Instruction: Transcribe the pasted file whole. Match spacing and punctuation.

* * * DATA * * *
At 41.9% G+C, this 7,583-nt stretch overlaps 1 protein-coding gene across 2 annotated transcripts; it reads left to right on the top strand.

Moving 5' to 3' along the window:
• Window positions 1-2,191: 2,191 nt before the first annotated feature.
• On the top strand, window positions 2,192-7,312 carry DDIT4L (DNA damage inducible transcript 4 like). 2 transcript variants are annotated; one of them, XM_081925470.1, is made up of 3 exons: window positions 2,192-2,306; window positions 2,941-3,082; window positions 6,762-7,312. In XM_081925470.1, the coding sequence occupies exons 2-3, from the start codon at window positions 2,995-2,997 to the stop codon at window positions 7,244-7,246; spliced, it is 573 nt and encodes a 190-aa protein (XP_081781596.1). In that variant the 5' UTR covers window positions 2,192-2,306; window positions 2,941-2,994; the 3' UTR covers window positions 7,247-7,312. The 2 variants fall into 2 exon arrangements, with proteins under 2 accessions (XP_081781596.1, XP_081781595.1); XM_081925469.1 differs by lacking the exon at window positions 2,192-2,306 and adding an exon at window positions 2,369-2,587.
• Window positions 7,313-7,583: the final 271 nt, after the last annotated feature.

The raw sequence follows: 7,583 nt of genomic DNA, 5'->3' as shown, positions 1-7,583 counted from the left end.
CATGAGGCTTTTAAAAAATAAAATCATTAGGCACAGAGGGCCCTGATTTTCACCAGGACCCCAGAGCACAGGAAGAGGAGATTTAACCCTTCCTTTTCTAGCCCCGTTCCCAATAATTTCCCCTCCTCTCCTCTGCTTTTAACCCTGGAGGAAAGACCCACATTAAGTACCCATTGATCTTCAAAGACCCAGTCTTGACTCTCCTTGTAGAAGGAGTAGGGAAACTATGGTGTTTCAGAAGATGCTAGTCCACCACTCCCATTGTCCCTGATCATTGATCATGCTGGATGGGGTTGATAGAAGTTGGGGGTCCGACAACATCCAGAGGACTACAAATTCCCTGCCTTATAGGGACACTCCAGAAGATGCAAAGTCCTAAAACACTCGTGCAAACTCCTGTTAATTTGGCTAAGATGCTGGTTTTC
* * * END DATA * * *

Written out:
At 41.9% G+C, this 7,583-nt stretch overlaps 1 protein-coding gene across 2 annotated transcripts; it reads left to right on the top strand.

Moving 5' to 3' along the window:
• Window positions 1-2,191: 2,191 nt before the first annotated feature.
• On the top strand, window positions 2,192-7,312 carry DDIT4L (DNA damage inducible transcript 4 like). 2 transcript variants are annotated; one of them, XM_081925470.1, is made up of 3 exons: window positions 2,192-2,306; window positions 2,941-3,082; window positions 6,762-7,312. In XM_081925470.1, the coding sequence occupies exons 2-3, from the start codon at window positions 2,995-2,997 to the stop codon at window positions 7,244-7,246; spliced, it is 573 nt and encodes a 190-aa protein (XP_081781596.1). In that variant the 5' UTR covers window positions 2,192-2,306; window positions 2,941-2,994; the 3' UTR covers window positions 7,247-7,312. The 2 variants fall into 2 exon arrangements, with proteins under 2 accessions (XP_081781596.1, XP_081781595.1); XM_081925469.1 differs by lacking the exon at window positions 2,192-2,306 and adding an exon at window positions 2,369-2,587.
• Window positions 7,313-7,583: the final 271 nt, after the last annotated feature.

The raw sequence follows: 7,583 nt of genomic DNA, 5'->3' as shown, positions 1-7,583 counted from the left end.
CATGAGGCTTTTAAAAAATAAAATCATTAGGCACAGAGGGCCCTGATTTTCACCAGGACCCCAGAGCACAGGAAGAGGAGATTTAACCCTTCCTTTTCTAGCCCCGTTCCCAATAATTTCCCCTCCTCTCCTCTGCTTTTAACCCTGGAGGAAAGACCCACATTAAGTACCCATTGATCTTCAAAGACCCAGTCTTGACTCTCCTTGTAGAAGGAGTAGGGAAACTATGGTGTTTCAGAAGATGCTAGTCCACCACTCCCATTGTCCCTGATCATTGATCATGCTGGATGGGGTTGATAGAAGTTGGGGGTCCGACAACATCCAGAGGACTACAAATTCCCTGCCTTATAGGGACACTCCAGAAGATGCAAAGTCCTAAAACACTCGTGCAAACTCCTGTTAATTTGGCTAAGATGCTGGTTTTC